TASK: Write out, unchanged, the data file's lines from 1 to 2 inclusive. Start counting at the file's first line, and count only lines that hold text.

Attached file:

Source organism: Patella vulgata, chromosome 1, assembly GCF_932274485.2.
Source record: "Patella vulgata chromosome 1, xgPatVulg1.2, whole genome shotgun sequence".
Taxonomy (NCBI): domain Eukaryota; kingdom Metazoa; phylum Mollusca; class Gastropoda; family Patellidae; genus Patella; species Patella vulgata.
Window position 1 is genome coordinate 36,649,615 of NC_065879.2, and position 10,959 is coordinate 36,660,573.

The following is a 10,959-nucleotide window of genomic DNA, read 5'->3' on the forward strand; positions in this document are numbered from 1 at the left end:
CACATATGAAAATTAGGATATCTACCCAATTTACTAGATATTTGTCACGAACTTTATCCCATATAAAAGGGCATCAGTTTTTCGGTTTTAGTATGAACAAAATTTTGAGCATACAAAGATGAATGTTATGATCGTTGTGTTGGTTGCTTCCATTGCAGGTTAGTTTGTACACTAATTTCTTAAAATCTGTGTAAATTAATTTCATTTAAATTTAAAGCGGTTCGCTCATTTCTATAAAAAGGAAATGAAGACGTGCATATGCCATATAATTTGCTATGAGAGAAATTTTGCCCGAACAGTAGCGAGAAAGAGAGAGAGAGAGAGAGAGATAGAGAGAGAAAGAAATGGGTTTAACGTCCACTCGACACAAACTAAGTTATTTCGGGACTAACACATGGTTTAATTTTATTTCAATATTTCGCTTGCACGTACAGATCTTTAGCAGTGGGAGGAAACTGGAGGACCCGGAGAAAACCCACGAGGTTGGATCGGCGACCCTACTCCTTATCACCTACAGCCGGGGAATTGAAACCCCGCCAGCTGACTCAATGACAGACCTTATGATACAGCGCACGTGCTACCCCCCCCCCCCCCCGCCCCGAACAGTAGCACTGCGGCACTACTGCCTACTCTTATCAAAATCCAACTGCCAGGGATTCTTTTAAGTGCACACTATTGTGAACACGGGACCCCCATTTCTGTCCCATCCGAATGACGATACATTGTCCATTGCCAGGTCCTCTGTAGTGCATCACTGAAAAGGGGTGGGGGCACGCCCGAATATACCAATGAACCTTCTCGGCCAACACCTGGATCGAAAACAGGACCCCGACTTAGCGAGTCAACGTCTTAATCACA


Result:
Source organism: Patella vulgata, chromosome 1, assembly GCF_932274485.2.
Source record: "Patella vulgata chromosome 1, xgPatVulg1.2, whole genome shotgun sequence".